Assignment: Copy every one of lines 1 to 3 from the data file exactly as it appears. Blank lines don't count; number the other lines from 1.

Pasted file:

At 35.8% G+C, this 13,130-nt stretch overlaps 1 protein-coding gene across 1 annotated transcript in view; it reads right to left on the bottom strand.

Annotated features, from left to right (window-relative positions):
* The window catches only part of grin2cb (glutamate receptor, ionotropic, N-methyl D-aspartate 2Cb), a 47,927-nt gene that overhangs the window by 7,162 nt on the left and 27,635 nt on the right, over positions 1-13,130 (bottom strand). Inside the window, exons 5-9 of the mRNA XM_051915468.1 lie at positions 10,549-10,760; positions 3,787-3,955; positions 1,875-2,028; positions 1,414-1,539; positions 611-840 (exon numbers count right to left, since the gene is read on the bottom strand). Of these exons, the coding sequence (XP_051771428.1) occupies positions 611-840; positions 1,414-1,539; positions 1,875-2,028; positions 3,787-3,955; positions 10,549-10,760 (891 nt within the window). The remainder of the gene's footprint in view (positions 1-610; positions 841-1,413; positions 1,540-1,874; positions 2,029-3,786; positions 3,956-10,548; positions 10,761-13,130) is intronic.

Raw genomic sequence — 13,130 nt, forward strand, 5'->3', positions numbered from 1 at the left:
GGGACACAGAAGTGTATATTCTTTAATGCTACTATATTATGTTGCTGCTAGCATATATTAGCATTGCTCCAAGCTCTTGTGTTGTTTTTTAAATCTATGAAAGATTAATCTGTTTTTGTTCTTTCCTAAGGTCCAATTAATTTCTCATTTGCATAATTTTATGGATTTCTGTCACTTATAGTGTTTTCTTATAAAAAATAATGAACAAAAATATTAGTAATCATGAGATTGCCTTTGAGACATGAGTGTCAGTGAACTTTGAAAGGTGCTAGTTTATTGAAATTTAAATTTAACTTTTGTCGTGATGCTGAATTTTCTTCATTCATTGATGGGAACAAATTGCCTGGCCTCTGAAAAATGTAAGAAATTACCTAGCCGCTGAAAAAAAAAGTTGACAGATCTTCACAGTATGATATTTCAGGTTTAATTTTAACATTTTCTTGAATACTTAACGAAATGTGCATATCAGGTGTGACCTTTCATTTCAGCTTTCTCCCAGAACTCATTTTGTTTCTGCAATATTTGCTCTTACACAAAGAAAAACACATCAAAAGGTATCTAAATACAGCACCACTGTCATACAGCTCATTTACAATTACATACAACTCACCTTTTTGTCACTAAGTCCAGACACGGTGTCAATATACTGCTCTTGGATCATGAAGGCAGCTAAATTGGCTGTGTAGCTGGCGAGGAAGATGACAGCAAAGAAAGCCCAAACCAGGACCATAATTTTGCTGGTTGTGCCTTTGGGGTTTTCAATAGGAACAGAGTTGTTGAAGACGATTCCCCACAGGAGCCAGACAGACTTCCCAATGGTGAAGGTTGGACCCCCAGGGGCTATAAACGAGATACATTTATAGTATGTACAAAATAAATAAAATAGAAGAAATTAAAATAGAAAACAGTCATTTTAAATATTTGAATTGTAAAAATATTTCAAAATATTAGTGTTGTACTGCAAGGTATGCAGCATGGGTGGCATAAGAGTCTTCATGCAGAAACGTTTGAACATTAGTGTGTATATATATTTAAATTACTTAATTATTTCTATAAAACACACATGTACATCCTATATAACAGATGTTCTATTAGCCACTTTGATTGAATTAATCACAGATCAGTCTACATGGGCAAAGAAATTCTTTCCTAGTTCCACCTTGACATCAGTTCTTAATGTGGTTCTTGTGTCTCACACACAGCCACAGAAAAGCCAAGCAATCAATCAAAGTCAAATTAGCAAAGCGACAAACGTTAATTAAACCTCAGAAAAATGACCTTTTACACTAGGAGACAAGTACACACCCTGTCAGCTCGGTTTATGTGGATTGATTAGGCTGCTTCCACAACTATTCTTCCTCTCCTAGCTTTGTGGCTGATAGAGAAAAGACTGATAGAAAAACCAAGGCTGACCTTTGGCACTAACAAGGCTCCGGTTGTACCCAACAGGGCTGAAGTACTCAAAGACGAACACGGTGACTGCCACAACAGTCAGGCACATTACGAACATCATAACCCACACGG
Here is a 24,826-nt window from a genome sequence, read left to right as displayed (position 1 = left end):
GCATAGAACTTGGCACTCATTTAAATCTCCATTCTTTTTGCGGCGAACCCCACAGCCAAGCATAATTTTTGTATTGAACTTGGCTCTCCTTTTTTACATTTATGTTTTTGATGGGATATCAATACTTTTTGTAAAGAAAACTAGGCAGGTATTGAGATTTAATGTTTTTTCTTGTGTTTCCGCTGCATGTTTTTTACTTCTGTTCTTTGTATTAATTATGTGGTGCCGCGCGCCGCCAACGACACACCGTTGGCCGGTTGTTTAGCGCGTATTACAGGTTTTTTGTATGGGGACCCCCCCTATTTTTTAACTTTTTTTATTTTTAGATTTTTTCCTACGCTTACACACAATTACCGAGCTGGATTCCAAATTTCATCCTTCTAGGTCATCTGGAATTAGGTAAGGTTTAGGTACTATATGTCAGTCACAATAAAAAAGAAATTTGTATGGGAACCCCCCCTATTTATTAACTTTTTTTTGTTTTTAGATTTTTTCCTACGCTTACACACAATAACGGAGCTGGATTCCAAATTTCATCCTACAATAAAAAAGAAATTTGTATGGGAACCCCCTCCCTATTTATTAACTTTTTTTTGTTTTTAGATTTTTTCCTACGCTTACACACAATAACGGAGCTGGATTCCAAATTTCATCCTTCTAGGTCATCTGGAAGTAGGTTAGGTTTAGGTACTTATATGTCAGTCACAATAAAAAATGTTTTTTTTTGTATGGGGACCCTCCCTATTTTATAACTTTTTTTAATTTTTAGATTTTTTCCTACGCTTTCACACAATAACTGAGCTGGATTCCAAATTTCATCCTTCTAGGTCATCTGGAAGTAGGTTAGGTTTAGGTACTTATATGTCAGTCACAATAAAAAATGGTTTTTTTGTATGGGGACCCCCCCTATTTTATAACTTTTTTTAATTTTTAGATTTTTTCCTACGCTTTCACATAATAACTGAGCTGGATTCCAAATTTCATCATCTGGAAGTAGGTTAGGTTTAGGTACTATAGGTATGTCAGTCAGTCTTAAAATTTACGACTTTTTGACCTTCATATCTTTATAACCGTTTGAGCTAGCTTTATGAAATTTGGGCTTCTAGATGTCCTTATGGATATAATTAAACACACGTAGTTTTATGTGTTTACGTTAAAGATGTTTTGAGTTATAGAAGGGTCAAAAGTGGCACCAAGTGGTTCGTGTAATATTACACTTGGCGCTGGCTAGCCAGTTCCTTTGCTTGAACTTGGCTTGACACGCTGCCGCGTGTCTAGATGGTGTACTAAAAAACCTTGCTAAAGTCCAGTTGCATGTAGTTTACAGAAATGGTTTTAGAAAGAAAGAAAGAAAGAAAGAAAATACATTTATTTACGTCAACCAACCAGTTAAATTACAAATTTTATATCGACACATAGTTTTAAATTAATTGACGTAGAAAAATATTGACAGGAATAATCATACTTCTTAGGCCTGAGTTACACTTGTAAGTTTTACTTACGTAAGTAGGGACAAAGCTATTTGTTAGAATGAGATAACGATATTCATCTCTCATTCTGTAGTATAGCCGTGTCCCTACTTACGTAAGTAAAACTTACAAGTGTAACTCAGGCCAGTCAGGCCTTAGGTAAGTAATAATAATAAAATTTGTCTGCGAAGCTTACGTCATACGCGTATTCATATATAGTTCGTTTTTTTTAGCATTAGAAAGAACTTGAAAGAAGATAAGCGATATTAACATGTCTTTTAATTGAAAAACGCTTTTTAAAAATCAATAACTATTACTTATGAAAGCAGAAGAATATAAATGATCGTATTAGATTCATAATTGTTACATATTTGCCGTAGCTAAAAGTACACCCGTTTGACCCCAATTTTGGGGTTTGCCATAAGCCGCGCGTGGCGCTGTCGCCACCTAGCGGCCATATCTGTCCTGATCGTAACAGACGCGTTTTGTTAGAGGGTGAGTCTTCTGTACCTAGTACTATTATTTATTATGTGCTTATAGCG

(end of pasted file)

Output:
At 35.8% G+C, this 13,130-nt stretch overlaps 1 protein-coding gene across 1 annotated transcript in view; it reads right to left on the bottom strand.

Annotated features, from left to right (window-relative positions):
* The window catches only part of grin2cb (glutamate receptor, ionotropic, N-methyl D-aspartate 2Cb), a 47,927-nt gene that overhangs the window by 7,162 nt on the left and 27,635 nt on the right, over positions 1-13,130 (bottom strand). Inside the window, exons 5-9 of the mRNA XM_051915468.1 lie at positions 10,549-10,760; positions 3,787-3,955; positions 1,875-2,028; positions 1,414-1,539; positions 611-840 (exon numbers count right to left, since the gene is read on the bottom strand). Of these exons, the coding sequence (XP_051771428.1) occupies positions 611-840; positions 1,414-1,539; positions 1,875-2,028; positions 3,787-3,955; positions 10,549-10,760 (891 nt within the window). The remainder of the gene's footprint in view (positions 1-610; positions 841-1,413; positions 1,540-1,874; positions 2,029-3,786; positions 3,956-10,548; positions 10,761-13,130) is intronic.